July’s Pepper of The Month
The Bright Hot Heat of Serrano Chiles
The serrano pepper originated in mountainous eastern Mexico. The name “serranos” is a reference to the “sierras” of its origins. For thousands of years, this chile pepper variety has remained a staple of Mexican cuisine and the states of Sinaloa, Veracruz, Tamaulipas, and Nayarit are still the main producers and exporters of the serranos.
How Hot Are They?
Serranos are usually the hottest chile pepper variety found in most American markets. To give an idea of how hot they are, they measure from 10,000 up to 23,000 Scoville heat units. This is roughly five to ten times hotter than jalapeños.
Just The Facts
The serrano pepper plant ranges from two to five feet tall with around 50 chiles per plant. Each serrano comes in at around three to four inches long. These peppers are known as being the meatier of its chile siblings with a bright, crisp bite. If left on the plant to ripen they can deepen in color and vary from reds to yellows, oranges, and browns although green is the most common color at your local grocery store. Choose the ones with firm, smooth skin as bruised or wrinkly serranos are past their prime and keep them in your fridge for up to two weeks.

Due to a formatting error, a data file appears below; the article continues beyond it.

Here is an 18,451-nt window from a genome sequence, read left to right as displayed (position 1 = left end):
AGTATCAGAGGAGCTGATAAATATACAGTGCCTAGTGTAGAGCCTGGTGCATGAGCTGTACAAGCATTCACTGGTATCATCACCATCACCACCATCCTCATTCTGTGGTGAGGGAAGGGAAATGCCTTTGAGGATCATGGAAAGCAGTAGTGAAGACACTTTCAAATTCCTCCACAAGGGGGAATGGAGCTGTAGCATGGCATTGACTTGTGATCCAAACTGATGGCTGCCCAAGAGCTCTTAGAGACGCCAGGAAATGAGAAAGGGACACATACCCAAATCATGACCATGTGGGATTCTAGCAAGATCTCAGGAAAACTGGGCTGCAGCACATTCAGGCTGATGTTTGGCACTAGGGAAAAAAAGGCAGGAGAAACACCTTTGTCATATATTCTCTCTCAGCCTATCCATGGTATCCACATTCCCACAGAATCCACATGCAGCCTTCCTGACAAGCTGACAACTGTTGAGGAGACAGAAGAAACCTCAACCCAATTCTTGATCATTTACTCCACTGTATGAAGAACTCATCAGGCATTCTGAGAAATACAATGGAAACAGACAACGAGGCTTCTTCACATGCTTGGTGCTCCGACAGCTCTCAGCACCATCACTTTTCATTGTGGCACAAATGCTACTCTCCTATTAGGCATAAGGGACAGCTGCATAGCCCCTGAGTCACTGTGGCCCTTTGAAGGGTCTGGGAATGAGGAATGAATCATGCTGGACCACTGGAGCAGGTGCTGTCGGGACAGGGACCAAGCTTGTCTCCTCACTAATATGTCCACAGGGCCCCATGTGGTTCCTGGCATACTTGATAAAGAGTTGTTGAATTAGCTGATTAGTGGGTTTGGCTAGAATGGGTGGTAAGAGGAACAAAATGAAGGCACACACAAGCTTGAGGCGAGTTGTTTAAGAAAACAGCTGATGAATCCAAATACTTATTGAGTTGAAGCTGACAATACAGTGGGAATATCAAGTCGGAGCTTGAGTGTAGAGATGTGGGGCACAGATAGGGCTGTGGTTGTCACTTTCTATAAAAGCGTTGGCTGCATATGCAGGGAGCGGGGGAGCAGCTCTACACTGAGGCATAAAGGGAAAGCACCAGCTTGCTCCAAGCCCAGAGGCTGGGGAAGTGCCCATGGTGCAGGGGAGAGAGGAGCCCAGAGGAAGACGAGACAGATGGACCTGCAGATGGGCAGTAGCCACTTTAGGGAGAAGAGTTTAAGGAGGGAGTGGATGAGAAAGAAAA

A Chile By Any other name
As chipotles to jalapeños, chile seco is to serranos. Chile seco literally means “smoked chile.” So while it can mean almost any chili that is dry roasted, chile seco often refers to a serrano. In this process, the serranos are left to deepen to a lovely scarlet color on the vine and then plucked to roast with smoke. Due to chile seco having bright, crisp berry-like overtones it is used as everything from garnishes to salads to soups.